10 Editing and Proofreading Tips for Beginners

Planning to edit and proofread your own work? Then click through for 10 editing and proofreading tips for beginners.

Editing and proofreading tips for beginners

Sometimes, you have no choice but to write your copy, edit, and proofread everything on your own—you might not be in a position to afford professional editing or proofreading services yet.

Don’t want to miss any problem areas?

Then familiarize yourself with these 10 editing and proofreading tips suitable before you start working.

1.    Take a break.

Once you’re done writing, it’s important to take a break—go for a walk, head out for some coffee & cake, or simply sleep over it. The key is to look over your work with fresh eyes. Distance yourself from the work you’ve just done before you dive back into it. After all, tired eyes catch fewer mistakes.

2.    Eliminate distractions.

Work where you’re comfortable but more importantly, work where you won’t get distracted. Whether you prefer total silence or need a bit of background noise, you’ll want to work in an environment that allows you to concentrate on the task at hand. Turn your phone on silent. Log off social networking sites. Have the kids play in another room so you can focus.

3.   Don’t rush.

Split the work up into manageable chunks. Remember that you don’t have to complete the entire document in one sitting – chances are you won’t anyway. So tackle one ‘section’ at a time and take breaks as needed.

4.    Break the text down.

It’s easier to spot mistakes if you change the format of large chunks of text (like paragraphs) into individual sentences – only for the purpose of editing of course. What do I mean? Simply start a new line after every sentence.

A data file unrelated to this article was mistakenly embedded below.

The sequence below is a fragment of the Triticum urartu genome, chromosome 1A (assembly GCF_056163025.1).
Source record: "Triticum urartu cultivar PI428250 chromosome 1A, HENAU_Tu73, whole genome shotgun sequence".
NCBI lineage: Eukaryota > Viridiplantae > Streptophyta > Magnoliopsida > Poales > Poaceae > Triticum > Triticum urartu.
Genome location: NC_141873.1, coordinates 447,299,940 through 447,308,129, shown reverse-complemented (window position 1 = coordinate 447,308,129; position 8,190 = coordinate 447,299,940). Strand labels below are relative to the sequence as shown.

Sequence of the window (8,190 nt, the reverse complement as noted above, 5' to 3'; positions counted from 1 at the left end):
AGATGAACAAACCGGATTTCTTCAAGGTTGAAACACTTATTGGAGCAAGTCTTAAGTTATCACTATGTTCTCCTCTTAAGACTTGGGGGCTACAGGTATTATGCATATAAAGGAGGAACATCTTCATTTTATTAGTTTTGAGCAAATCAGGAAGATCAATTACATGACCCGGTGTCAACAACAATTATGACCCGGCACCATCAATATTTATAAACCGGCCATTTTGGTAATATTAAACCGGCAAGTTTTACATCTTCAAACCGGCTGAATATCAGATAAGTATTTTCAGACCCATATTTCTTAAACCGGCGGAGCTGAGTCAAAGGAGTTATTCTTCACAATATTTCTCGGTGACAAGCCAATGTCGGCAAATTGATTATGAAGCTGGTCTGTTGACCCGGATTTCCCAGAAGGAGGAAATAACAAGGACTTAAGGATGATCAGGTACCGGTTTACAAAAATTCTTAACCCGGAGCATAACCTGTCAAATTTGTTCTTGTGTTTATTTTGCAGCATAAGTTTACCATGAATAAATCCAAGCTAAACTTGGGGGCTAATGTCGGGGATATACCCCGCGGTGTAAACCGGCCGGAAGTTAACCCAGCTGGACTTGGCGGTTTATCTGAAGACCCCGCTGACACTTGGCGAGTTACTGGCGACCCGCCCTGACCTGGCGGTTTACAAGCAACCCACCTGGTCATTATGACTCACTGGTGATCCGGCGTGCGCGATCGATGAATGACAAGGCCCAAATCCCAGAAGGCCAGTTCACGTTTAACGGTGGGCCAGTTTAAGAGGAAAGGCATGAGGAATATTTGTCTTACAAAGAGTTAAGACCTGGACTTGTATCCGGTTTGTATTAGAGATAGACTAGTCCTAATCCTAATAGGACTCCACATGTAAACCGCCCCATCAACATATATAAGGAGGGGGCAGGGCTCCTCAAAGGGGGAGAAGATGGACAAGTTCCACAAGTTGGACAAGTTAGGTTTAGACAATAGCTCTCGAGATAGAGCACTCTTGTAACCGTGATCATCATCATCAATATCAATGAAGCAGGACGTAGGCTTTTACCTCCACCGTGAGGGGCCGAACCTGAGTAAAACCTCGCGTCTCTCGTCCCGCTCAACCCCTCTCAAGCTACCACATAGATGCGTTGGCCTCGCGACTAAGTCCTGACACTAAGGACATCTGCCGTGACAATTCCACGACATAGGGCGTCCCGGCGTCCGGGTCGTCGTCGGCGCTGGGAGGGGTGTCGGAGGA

5.    Temporarily alter the document’s appearance.

Typo blindness is when you’re unable to spot the mistakes in what you’ve written. This is because you already know what you’re trying – or want – to say.

One way to overcome this is to try and trick your mind into thinking that you’re looking at an unknown document. How can you do this? By changing the text or background colour, adjusting text size, or switching to a different font entirely.

6.    Don’t count on automatic spelling and grammar checkers.

These tools are programmed with a limited set of ‘rules’. They aren’t capable (yet) of understanding what’s written the way that humans can. This means:

  • They don’t always catch every error.
  • What they mark as incorrect isn’t always right either.

Use such tools as a starting point – for support – but don’t rely on them too heavily.

7.    Work with a hard copy.

Even if you’re most comfortable working on the computer, it’s always good practice to read through a hard copy. You’ll spot things in the printout that you didn’t on screen.

8.    Read out loud.

Want to know if something sounds ‘weird’ or disjointed? Read it out loud. The way it sounds in your head can be different to how it sounds when spoken out loud. Don’t skip this step.

9.    Work through one set of errors at a time.

Don’t try to achieve everything – checking for spelling, grammar, accuracy, repetition, etc. – in one reading. You’re more likely to miss things that way. Instead, check for one type of error at a time.

10.  Feedback from family and / or friends.

Don’t be too shy to ask for help. Aside from getting a second opinion on what you’ve written – and feedback from a different perspective – family and friends will be able to point out problem areas that you might not have noticed.

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